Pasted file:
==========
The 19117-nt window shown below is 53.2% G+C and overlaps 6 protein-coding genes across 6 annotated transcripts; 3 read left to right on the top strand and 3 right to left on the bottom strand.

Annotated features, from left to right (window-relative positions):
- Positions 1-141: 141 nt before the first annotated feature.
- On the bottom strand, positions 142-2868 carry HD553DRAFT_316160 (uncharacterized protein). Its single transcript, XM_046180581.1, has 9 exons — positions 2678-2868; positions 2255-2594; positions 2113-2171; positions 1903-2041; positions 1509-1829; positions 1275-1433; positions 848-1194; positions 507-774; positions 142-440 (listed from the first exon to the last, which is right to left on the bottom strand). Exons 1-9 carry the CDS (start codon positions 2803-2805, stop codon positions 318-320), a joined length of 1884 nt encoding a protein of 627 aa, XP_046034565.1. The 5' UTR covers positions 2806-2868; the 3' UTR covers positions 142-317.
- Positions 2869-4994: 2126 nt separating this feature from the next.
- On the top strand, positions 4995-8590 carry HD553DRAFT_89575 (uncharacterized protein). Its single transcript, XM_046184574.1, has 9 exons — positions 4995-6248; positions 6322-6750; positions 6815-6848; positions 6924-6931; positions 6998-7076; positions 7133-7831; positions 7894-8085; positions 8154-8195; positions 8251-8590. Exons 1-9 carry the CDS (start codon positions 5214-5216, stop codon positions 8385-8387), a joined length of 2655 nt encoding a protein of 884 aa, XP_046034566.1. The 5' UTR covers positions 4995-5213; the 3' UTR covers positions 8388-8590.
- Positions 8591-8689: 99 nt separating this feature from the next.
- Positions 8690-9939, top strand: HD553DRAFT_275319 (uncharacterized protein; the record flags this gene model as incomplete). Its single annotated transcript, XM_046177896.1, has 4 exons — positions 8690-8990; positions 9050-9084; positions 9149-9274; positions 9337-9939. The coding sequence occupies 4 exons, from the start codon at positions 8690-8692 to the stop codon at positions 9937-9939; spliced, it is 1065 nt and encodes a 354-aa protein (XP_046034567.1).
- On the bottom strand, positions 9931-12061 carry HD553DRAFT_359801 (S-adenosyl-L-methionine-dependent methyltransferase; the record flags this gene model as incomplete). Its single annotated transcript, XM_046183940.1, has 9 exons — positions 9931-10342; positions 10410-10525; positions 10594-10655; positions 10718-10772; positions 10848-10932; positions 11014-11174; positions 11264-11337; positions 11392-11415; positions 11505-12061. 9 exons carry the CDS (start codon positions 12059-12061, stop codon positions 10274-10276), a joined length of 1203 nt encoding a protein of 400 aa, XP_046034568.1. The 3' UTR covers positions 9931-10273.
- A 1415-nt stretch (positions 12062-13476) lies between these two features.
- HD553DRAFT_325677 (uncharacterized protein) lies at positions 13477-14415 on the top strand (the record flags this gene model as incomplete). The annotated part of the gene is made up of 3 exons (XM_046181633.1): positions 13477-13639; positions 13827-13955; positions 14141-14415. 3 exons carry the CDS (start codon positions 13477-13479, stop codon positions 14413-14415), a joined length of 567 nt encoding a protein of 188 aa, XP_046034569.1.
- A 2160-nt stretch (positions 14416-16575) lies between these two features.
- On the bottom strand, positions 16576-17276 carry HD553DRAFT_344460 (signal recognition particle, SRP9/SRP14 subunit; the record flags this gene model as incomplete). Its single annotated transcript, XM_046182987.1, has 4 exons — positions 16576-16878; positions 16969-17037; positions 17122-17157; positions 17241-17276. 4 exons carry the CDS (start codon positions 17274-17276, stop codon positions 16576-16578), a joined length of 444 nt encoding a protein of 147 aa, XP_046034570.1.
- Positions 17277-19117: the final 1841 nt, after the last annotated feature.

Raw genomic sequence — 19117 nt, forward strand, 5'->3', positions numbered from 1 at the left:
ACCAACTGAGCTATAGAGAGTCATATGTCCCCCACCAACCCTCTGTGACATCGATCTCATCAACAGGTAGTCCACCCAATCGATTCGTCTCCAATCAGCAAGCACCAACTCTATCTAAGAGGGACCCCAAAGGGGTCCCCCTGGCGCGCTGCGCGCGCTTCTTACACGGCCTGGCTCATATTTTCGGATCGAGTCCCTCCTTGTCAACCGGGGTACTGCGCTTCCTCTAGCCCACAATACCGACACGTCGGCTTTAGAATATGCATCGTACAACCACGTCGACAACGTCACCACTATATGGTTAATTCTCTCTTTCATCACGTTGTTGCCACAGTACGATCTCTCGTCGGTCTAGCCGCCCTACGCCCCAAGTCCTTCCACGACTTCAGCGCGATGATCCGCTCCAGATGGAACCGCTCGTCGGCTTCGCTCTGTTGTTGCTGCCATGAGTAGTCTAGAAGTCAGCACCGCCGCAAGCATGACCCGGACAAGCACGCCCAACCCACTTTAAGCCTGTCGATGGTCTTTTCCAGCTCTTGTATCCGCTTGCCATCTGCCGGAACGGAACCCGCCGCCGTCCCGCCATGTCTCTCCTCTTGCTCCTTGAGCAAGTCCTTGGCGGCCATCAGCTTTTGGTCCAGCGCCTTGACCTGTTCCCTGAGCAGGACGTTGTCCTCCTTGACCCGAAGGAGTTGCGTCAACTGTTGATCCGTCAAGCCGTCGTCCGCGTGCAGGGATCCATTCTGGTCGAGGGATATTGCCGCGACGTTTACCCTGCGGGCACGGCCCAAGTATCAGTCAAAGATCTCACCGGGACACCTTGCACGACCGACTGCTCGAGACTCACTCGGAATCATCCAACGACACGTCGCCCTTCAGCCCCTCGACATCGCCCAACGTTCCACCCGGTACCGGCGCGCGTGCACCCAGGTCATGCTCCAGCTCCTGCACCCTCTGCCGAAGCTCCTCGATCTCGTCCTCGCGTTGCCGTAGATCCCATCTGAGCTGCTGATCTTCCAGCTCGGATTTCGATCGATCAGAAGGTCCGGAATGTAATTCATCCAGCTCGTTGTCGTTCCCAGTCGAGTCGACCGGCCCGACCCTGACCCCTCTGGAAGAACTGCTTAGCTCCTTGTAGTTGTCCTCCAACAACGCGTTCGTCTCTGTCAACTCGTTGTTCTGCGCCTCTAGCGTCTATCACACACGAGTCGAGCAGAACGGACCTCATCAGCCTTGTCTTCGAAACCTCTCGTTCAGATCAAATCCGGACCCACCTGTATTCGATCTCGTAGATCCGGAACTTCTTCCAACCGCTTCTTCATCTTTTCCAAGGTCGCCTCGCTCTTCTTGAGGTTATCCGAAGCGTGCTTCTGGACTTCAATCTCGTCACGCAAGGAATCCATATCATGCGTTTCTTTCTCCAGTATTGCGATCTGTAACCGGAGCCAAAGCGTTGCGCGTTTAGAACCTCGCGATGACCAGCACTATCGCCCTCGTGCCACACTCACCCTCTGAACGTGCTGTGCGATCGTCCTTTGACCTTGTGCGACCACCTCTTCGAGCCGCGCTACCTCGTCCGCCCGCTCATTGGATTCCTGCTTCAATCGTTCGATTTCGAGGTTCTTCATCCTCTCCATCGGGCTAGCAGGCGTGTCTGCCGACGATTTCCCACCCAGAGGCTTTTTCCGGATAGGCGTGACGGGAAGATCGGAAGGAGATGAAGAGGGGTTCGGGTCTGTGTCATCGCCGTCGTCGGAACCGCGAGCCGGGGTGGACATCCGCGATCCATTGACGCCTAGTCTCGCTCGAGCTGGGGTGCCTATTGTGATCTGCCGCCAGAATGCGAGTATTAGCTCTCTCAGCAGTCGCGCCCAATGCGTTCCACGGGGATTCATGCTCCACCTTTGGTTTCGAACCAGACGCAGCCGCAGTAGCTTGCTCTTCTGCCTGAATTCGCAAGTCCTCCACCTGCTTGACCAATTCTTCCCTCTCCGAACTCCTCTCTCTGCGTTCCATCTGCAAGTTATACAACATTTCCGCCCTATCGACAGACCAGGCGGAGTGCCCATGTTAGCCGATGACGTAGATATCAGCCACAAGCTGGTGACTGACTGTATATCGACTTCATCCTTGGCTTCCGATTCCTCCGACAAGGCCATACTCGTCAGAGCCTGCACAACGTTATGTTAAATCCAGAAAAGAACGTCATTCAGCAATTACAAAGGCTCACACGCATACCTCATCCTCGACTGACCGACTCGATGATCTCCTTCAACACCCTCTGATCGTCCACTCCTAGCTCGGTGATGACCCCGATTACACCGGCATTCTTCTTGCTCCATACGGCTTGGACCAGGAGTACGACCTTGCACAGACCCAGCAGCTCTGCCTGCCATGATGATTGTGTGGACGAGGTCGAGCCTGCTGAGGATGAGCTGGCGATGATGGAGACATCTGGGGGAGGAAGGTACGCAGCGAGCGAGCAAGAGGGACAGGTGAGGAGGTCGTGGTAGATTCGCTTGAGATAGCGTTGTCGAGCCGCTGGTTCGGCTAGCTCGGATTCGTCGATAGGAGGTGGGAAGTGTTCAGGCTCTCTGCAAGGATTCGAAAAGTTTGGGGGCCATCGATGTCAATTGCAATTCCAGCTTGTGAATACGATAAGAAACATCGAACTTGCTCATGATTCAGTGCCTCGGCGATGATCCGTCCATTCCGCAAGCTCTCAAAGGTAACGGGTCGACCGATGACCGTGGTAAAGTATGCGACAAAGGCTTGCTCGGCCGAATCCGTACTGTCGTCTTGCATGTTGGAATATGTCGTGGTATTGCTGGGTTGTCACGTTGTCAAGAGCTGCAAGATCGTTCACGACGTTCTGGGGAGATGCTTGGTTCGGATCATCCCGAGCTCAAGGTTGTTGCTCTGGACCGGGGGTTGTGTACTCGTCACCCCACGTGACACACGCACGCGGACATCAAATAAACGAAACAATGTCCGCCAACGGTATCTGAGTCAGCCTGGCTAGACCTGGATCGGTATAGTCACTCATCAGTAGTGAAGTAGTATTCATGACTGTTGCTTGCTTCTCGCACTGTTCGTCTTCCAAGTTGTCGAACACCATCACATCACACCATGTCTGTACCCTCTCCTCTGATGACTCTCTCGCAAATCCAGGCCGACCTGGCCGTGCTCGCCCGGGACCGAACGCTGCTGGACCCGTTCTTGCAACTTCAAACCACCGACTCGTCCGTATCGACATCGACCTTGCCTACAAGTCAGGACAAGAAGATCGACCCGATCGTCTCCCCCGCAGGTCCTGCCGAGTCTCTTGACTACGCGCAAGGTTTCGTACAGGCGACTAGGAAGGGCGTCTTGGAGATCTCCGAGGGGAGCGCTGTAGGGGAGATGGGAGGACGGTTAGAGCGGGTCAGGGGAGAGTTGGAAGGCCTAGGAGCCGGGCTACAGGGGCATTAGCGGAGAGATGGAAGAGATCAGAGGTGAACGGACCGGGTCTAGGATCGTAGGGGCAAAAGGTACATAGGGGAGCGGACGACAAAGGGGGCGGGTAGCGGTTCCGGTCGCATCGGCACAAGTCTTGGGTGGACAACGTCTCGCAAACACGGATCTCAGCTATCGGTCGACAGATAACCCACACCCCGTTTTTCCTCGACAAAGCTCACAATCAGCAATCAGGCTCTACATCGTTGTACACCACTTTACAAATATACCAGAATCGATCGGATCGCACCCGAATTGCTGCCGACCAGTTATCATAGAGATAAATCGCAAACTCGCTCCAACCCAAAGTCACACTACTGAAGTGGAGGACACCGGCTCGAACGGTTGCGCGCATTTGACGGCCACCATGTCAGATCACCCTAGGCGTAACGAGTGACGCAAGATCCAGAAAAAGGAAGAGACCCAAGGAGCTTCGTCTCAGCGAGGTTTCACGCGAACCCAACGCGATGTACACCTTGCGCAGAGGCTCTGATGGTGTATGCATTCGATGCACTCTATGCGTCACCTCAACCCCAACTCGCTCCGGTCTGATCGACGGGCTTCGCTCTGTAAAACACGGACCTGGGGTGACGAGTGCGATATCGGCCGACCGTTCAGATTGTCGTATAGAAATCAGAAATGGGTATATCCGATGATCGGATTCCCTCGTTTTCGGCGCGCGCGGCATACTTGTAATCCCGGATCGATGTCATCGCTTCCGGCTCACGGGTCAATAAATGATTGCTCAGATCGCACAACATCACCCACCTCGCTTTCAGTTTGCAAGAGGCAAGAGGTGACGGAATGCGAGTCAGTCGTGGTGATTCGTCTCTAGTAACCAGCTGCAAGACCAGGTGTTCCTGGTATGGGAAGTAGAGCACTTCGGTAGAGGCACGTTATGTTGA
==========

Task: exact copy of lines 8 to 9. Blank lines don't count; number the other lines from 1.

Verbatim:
- Positions 8690-9939, top strand: HD553DRAFT_275319 (uncharacterized protein; the record flags this gene model as incomplete). Its single annotated transcript, XM_046177896.1, has 4 exons — positions 8690-8990; positions 9050-9084; positions 9149-9274; positions 9337-9939. The coding sequence occupies 4 exons, from the start codon at positions 8690-8692 to the stop codon at positions 9937-9939; spliced, it is 1065 nt and encodes a 354-aa protein (XP_046034567.1).
- On the bottom strand, positions 9931-12061 carry HD553DRAFT_359801 (S-adenosyl-L-methionine-dependent methyltransferase; the record flags this gene model as incomplete). Its single annotated transcript, XM_046183940.1, has 9 exons — positions 9931-10342; positions 10410-10525; positions 10594-10655; positions 10718-10772; positions 10848-10932; positions 11014-11174; positions 11264-11337; positions 11392-11415; positions 11505-12061. 9 exons carry the CDS (start codon positions 12059-12061, stop codon positions 10274-10276), a joined length of 1203 nt encoding a protein of 400 aa, XP_046034568.1. The 3' UTR covers positions 9931-10273.